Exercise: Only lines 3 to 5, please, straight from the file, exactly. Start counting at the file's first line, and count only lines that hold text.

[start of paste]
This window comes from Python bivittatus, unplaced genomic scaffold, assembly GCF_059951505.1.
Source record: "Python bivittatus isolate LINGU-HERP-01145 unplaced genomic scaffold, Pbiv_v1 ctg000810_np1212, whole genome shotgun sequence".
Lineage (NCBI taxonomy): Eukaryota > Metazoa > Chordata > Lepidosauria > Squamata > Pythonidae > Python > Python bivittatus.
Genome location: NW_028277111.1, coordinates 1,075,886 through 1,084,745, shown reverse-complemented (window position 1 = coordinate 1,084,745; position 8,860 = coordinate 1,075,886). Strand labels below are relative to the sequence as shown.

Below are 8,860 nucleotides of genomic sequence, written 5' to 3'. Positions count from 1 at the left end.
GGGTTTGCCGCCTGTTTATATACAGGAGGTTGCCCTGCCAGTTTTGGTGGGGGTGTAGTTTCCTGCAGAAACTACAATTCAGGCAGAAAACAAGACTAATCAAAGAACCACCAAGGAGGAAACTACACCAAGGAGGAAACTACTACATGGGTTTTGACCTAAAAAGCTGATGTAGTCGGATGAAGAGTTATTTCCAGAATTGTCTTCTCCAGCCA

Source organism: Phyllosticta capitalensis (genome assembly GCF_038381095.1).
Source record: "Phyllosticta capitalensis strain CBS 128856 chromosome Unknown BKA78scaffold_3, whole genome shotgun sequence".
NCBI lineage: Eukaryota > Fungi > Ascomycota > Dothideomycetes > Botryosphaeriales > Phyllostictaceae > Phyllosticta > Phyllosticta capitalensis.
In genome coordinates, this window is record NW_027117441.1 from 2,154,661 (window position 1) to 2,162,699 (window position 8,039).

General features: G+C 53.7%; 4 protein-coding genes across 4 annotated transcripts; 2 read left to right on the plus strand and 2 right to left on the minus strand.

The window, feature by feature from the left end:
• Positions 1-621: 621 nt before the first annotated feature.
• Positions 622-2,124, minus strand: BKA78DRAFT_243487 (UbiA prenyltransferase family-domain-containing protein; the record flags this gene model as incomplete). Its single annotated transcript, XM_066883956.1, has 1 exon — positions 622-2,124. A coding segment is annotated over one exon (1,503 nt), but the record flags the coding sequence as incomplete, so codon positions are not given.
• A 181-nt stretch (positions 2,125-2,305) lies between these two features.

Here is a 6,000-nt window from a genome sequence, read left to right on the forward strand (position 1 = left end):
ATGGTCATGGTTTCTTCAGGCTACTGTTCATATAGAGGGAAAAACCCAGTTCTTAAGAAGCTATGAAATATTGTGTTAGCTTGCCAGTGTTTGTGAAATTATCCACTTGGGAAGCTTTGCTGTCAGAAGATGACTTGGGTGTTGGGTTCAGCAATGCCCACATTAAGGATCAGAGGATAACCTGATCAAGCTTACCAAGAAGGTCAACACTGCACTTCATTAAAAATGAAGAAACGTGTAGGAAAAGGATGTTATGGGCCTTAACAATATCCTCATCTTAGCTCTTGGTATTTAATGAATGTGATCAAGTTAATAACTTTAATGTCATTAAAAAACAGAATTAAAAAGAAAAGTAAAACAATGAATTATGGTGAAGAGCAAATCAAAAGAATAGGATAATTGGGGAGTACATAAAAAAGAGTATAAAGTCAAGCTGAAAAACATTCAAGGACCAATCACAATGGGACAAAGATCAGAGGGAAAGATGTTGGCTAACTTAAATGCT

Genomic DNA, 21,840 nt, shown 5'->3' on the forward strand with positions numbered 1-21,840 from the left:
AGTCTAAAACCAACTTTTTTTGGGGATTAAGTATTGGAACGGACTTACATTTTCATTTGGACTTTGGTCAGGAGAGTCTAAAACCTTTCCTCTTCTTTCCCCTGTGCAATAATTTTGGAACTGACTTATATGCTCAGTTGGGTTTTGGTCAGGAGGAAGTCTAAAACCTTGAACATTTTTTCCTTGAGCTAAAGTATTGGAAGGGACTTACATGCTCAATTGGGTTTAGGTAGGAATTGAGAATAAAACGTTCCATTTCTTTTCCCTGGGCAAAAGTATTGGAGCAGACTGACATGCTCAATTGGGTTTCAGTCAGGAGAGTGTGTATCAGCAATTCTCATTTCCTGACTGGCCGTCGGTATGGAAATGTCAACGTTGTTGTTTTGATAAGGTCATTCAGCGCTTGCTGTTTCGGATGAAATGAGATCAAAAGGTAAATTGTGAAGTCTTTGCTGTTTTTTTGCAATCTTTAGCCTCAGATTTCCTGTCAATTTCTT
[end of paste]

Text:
Lineage (NCBI taxonomy): Eukaryota > Metazoa > Chordata > Lepidosauria > Squamata > Pythonidae > Python > Python bivittatus.
Genome location: NW_028277111.1, coordinates 1,075,886 through 1,084,745, shown reverse-complemented (window position 1 = coordinate 1,084,745; position 8,860 = coordinate 1,075,886). Strand labels below are relative to the sequence as shown.

Below are 8,860 nucleotides of genomic sequence, written 5' to 3'. Positions count from 1 at the left end.